The song “Auld Lang Syne” is all but inescapable on the night of December 31, indelibly intertwined with New Year’s celebrations in many English-speaking countries. But where did it come from, and what does it mean?
The phrase “Auld Lang Syne” is from the 18th-century Scots language, and translates to “old long since,” or more generally, “the olden days,” according to Vox. The lyrics have famously posed an ongoing challenge to modern revelers who routinely struggle to recall the words beyond the opening verse and chorus. (Here are the full lyrics, courtesy of CNN.) But with the lyrics’ focus on companionship and remembrance, it’s become a beloved part of the New Year’s Eve tradition across the world.
The poem “Auld Lang Syne” by Robert Burns has often been credited as the primary source of inspiration for the song’s lyrics, but the truth is decidedly more complicated — so much so that The Morgan Library & Museum in New York curated an exhibit around the song’s origins and evolution in 2011.
Burns was an 18th-century Scottish working-class poet and lyricist who traveled throughout his country, learning and collecting the traditional songs he heard. Of his famous poem, Burns himself admitted that he “took it down from an old man,” per RobertBurns.org.
“Burns said in one of the letters on view that he listened to an old man singing the song and that it had never been in print or in manuscript until he wrote it down from that old man singing,” Christine Nelson, curator of the Morgan’s 2012 exhibit, told CBS News. “He didn’t make any secret of the fact that he was doing what he called ‘mending’ these old songs. So that they could be, you know, given to the public for posterity.”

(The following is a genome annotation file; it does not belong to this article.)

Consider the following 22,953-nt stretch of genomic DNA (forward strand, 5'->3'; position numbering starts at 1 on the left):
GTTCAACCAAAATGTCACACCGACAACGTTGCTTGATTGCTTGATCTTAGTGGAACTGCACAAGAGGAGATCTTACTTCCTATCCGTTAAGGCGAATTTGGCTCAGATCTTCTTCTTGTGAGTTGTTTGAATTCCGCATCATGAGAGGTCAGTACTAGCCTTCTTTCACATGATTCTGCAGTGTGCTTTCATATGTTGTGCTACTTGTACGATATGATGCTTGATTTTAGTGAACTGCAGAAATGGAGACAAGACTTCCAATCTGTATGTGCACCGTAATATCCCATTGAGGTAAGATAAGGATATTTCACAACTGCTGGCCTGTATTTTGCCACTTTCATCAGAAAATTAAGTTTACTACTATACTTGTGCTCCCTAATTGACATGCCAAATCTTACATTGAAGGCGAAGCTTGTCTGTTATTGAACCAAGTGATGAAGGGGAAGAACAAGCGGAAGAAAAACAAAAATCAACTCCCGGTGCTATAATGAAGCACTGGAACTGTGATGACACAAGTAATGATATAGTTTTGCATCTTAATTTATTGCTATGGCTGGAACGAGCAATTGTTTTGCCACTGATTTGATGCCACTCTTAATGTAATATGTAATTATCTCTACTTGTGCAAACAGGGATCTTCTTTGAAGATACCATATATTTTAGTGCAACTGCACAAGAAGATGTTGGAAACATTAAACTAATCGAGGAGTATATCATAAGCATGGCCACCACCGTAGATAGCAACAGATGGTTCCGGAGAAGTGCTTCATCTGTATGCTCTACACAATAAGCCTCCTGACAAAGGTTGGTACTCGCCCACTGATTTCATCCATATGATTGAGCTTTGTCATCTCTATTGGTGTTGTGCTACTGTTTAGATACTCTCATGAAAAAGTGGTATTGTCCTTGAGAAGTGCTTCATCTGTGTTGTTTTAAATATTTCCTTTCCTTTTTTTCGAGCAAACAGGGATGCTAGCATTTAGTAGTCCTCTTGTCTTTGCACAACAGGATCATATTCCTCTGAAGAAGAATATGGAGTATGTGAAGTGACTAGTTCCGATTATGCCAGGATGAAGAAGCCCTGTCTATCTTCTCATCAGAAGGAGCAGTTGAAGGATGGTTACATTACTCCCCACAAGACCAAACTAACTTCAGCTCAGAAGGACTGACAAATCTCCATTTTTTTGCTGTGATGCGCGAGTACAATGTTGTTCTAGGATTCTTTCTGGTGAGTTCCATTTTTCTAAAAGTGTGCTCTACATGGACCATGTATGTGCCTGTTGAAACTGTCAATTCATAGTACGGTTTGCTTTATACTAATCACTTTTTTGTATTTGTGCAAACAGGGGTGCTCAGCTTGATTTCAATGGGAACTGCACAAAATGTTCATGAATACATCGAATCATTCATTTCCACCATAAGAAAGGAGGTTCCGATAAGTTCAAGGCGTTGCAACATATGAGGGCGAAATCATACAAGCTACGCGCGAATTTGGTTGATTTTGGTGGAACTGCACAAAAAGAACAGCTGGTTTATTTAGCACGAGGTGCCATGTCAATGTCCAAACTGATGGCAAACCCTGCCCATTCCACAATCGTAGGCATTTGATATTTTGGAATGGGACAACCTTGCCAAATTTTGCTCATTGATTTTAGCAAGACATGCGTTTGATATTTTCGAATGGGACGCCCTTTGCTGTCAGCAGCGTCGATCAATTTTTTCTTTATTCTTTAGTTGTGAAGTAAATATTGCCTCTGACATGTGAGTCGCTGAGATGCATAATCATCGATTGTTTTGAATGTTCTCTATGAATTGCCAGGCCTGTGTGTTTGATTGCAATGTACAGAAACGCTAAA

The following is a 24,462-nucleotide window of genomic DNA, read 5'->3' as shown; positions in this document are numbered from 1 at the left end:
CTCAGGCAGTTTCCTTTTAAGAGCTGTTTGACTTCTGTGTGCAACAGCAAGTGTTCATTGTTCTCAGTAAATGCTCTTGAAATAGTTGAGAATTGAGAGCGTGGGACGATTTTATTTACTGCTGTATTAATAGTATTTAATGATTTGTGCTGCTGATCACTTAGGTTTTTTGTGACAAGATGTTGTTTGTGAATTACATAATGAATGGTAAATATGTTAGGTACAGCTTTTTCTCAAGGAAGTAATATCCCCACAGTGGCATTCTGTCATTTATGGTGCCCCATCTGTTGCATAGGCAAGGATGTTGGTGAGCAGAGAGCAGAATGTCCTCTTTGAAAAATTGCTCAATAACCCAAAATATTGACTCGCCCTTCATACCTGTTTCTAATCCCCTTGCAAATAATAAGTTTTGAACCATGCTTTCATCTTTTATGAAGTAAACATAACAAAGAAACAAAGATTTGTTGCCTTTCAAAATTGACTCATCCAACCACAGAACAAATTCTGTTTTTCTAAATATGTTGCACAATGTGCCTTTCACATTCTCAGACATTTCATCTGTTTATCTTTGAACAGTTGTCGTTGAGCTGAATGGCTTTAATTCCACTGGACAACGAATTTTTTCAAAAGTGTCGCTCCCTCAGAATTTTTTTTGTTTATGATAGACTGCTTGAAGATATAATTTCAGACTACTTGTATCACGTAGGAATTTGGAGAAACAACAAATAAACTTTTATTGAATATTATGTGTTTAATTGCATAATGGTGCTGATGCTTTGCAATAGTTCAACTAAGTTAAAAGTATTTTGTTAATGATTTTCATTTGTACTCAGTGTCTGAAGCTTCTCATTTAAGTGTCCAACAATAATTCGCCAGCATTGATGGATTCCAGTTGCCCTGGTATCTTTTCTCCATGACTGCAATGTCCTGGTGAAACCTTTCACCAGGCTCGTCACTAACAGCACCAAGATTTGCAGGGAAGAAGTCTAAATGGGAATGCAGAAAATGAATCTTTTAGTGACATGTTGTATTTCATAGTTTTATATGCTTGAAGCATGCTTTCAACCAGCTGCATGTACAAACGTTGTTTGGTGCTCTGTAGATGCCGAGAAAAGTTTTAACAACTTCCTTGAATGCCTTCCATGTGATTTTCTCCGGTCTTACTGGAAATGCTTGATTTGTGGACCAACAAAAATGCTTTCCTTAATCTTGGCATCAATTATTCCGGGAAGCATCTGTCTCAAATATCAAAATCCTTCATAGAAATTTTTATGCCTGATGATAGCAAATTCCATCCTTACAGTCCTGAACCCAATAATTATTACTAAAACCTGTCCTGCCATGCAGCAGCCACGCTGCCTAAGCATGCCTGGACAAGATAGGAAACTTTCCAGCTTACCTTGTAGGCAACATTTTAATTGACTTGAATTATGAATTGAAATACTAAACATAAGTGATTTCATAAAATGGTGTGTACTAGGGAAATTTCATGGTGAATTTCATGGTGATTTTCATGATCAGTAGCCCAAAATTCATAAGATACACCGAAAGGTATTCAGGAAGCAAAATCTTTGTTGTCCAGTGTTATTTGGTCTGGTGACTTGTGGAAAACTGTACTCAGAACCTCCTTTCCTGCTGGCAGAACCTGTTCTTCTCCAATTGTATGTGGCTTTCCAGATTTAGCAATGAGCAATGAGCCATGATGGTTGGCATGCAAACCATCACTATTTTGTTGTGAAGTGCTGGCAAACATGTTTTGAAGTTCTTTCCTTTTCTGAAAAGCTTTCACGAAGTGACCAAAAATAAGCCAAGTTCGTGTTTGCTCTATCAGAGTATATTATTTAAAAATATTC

Murray Pittock, a literary historian, said in an interview with The Washington Post that “Burns denied he wrote it because he didn’t. He edited it, though how much we don’t know.” He later added: “It’s impossible to say how many texts and tunes ‘Auld Lang Syne’ is derived from.”
Scholars believe there were a variety of source materials, some dating as far back as the 16th century, that inspired and shaped Burns’ version.
David Hopes, director of the Robert Burns Birthplace Museum in Alloway, Scotland, shared with USA Today that Burns adapted an earlier version of the lyrics written by another Scottish poet, Allan Ramsay. The museum displays both the Burns’ version and Ramsay’s version so that visitors may compare and draw their own conclusions.
The song’s present-day tune by all accounts isn’t the original melody that Burns would have first heard, either. It was music publisher George Thompson who paired the lyrics with the music of a different traditional Scottish melody, CBS News reported.
“It fit metrically with the words of ‘Auld Lang Syne’; we don’t have a record of how he made that decision to bring them together, but he did, and that is what we sing now,” Nelson told the outlet.
In Scotland, Burns remains a literary hero whose oeuvre encompasses famous works such as the epic poem Tam o’Shanter. And while he never attempted to pass “Auld Lang Syne” off as his own exclusive creation, it seems it shall remain forever intertwined with his name.
Click here to listen to a beautiful performance of the song by the Choral Scholars of University College Dublin.